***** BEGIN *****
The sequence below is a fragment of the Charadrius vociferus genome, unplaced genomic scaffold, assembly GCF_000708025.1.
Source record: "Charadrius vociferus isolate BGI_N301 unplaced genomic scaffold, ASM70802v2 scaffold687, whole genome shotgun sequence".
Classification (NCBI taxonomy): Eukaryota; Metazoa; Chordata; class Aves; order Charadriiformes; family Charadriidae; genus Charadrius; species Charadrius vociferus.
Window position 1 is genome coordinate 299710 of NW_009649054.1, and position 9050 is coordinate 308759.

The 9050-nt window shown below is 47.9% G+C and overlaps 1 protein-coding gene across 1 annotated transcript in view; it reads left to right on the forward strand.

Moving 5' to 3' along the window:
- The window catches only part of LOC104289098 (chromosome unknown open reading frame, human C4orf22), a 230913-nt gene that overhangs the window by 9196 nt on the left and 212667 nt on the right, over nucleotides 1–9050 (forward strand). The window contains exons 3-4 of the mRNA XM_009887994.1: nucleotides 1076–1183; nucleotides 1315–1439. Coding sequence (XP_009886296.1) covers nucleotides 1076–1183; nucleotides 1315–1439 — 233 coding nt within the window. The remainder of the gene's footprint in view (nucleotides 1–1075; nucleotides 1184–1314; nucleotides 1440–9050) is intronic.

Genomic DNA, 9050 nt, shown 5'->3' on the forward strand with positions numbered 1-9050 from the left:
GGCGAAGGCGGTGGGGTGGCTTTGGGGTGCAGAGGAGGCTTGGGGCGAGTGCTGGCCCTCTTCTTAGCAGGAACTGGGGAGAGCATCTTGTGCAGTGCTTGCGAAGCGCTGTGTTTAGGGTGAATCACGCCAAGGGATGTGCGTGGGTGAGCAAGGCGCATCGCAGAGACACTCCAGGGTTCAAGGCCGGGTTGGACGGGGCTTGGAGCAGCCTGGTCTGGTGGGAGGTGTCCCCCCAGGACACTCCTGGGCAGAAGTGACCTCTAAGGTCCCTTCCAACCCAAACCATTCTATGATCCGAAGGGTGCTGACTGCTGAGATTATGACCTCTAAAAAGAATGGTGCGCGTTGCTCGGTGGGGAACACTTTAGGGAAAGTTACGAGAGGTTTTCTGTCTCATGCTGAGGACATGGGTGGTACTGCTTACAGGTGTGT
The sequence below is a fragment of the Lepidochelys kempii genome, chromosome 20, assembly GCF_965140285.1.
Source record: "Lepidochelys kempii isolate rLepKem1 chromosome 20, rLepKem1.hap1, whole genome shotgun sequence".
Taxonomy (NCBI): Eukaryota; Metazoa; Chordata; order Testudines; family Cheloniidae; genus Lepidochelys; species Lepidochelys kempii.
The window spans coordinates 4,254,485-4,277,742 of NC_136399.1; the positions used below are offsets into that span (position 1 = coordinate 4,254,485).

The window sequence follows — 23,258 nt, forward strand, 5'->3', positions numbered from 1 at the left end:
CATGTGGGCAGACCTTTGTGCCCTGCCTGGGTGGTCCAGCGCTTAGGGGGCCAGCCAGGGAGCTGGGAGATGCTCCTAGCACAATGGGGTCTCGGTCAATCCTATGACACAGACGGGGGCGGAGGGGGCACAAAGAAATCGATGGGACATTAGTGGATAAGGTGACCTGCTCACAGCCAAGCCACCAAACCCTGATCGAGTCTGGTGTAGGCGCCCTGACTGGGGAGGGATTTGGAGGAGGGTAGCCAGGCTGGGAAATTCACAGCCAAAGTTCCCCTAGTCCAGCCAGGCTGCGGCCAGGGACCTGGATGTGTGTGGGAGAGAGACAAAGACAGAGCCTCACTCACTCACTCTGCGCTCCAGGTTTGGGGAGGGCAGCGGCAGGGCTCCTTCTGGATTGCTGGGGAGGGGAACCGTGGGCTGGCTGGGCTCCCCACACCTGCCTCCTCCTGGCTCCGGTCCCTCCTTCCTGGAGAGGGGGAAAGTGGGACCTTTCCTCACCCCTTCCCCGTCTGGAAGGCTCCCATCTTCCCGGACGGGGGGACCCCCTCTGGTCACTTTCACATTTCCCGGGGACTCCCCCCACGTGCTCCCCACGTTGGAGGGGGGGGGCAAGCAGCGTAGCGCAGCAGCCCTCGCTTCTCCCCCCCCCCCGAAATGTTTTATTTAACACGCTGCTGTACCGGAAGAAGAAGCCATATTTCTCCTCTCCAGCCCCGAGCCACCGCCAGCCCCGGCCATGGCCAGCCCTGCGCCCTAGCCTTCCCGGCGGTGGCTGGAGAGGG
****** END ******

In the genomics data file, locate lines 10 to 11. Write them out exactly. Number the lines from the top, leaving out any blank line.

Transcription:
The sequence below is a fragment of the Lepidochelys kempii genome, chromosome 20, assembly GCF_965140285.1.
Source record: "Lepidochelys kempii isolate rLepKem1 chromosome 20, rLepKem1.hap1, whole genome shotgun sequence".